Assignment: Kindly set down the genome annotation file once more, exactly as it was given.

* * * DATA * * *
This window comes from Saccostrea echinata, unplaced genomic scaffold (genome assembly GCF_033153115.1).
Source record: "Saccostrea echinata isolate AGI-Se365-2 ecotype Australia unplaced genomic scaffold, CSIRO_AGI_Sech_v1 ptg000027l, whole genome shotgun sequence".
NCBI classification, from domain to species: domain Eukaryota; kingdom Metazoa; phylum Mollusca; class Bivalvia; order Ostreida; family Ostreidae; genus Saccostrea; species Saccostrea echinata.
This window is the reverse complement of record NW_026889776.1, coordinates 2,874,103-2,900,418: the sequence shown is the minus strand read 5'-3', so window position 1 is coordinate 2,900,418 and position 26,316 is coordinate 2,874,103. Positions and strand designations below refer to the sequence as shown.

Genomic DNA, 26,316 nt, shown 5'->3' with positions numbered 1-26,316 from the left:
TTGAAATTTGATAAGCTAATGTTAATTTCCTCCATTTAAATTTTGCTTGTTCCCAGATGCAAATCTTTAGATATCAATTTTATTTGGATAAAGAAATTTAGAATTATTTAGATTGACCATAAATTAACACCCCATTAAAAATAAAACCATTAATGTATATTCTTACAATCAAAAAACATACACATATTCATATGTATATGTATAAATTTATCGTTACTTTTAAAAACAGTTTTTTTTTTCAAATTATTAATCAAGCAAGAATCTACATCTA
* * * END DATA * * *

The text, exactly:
This window comes from Saccostrea echinata, unplaced genomic scaffold (genome assembly GCF_033153115.1).
Source record: "Saccostrea echinata isolate AGI-Se365-2 ecotype Australia unplaced genomic scaffold, CSIRO_AGI_Sech_v1 ptg000027l, whole genome shotgun sequence".
NCBI classification, from domain to species: domain Eukaryota; kingdom Metazoa; phylum Mollusca; class Bivalvia; order Ostreida; family Ostreidae; genus Saccostrea; species Saccostrea echinata.
This window is the reverse complement of record NW_026889776.1, coordinates 2,874,103-2,900,418: the sequence shown is the minus strand read 5'-3', so window position 1 is coordinate 2,900,418 and position 26,316 is coordinate 2,874,103. Positions and strand designations below refer to the sequence as shown.

Genomic DNA, 26,316 nt, shown 5'->3' with positions numbered 1-26,316 from the left:
TTGAAATTTGATAAGCTAATGTTAATTTCCTCCATTTAAATTTTGCTTGTTCCCAGATGCAAATCTTTAGATATCAATTTTATTTGGATAAAGAAATTTAGAATTATTTAGATTGACCATAAATTAACACCCCATTAAAAATAAAACCATTAATGTATATTCTTACAATCAAAAAACATACACATATTCATATGTATATGTATAAATTTATCGTTACTTTTAAAAACAGTTTTTTTTTTCAAATTATTAATCAAGCAAGAATCTACATCTA